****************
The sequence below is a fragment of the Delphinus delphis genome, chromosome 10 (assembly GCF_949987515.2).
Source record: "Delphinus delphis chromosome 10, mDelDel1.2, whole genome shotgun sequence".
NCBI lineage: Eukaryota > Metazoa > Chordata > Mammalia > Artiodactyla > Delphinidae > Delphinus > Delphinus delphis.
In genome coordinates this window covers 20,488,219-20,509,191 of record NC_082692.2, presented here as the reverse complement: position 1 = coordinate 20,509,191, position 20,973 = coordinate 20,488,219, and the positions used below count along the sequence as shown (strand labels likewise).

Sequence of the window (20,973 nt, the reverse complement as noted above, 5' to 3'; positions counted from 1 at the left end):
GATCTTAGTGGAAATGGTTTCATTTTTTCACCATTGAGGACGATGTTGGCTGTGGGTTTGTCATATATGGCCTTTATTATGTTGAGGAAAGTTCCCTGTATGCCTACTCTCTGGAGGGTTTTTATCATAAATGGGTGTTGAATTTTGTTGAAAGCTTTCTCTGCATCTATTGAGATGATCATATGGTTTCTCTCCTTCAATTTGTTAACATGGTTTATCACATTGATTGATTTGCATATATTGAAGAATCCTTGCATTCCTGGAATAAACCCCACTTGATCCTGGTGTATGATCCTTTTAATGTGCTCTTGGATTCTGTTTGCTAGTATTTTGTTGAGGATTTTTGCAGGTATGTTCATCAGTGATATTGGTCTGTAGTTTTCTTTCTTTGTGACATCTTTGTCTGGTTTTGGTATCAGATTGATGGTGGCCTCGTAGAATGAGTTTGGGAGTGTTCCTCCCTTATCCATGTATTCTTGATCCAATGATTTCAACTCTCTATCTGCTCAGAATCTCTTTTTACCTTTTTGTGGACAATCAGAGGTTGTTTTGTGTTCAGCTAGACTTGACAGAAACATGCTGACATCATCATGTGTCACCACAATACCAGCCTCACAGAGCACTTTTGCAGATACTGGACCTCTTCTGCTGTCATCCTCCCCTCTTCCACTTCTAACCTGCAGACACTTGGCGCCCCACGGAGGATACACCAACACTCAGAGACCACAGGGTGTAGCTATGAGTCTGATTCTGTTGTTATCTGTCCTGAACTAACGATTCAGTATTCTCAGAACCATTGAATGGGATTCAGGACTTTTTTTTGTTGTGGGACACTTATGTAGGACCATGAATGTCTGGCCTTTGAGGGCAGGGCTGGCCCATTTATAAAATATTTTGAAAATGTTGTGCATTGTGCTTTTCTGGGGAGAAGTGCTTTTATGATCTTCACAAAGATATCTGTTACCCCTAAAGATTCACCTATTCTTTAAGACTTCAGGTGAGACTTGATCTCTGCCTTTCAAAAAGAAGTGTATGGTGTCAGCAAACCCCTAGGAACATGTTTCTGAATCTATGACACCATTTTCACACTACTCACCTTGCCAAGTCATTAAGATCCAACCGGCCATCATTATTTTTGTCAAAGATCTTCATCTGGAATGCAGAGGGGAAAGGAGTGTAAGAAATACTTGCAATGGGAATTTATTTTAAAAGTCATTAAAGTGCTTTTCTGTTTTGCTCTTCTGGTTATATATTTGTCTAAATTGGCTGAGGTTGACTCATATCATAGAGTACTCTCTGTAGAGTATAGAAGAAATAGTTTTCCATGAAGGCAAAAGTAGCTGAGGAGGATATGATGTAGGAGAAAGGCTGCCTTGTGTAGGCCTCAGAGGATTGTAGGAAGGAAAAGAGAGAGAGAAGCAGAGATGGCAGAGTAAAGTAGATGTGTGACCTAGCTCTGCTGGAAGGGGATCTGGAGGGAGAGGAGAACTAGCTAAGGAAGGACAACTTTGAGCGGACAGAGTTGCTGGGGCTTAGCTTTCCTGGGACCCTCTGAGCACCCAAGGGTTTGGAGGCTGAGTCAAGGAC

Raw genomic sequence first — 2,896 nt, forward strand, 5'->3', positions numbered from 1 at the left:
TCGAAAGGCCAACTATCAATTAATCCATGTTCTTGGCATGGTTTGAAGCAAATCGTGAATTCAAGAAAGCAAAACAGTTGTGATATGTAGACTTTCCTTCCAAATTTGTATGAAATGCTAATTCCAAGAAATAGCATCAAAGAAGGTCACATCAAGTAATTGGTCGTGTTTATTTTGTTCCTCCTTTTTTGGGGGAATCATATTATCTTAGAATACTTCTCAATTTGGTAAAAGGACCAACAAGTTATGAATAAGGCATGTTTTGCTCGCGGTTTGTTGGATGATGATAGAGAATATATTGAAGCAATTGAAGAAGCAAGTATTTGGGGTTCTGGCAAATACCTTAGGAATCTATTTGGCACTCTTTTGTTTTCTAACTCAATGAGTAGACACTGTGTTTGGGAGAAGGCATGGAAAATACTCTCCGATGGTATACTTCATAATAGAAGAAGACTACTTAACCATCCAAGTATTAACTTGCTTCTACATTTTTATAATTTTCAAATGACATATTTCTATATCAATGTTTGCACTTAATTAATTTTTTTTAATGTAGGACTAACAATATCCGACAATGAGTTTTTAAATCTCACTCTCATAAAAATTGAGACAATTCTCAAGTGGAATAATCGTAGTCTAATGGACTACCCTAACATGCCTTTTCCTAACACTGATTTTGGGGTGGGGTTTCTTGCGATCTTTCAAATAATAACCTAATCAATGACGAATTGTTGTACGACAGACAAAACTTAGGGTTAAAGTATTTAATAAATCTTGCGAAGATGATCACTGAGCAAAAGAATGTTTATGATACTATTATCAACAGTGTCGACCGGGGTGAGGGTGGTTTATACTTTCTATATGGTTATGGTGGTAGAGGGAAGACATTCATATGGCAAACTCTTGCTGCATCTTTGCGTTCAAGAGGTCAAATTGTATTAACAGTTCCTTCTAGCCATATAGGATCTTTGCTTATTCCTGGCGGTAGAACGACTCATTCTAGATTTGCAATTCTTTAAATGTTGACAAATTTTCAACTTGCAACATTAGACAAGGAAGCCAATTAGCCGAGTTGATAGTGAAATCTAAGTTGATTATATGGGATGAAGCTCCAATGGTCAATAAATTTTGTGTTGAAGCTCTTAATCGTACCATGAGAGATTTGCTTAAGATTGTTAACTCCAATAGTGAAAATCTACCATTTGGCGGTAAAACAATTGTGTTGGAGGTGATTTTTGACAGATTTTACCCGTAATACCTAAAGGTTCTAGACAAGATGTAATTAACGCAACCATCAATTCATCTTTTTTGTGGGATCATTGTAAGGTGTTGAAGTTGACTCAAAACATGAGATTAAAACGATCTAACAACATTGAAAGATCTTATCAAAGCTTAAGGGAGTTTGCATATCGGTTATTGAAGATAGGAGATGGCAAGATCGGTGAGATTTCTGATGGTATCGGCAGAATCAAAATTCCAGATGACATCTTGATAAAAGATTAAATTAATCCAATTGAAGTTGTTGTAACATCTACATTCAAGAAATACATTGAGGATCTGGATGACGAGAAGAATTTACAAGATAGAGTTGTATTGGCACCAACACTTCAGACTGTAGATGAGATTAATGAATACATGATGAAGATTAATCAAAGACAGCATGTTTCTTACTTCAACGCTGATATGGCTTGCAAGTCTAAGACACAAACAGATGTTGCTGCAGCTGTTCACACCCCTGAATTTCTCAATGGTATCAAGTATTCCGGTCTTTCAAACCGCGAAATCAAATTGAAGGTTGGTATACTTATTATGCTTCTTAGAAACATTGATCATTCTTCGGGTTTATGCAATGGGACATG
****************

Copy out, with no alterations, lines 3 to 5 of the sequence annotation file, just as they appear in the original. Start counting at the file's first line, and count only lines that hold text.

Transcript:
NCBI lineage: Eukaryota > Metazoa > Chordata > Mammalia > Artiodactyla > Delphinidae > Delphinus > Delphinus delphis.
In genome coordinates this window covers 20,488,219-20,509,191 of record NC_082692.2, presented here as the reverse complement: position 1 = coordinate 20,509,191, position 20,973 = coordinate 20,488,219, and the positions used below count along the sequence as shown (strand labels likewise).

Sequence of the window (20,973 nt, the reverse complement as noted above, 5' to 3'; positions counted from 1 at the left end):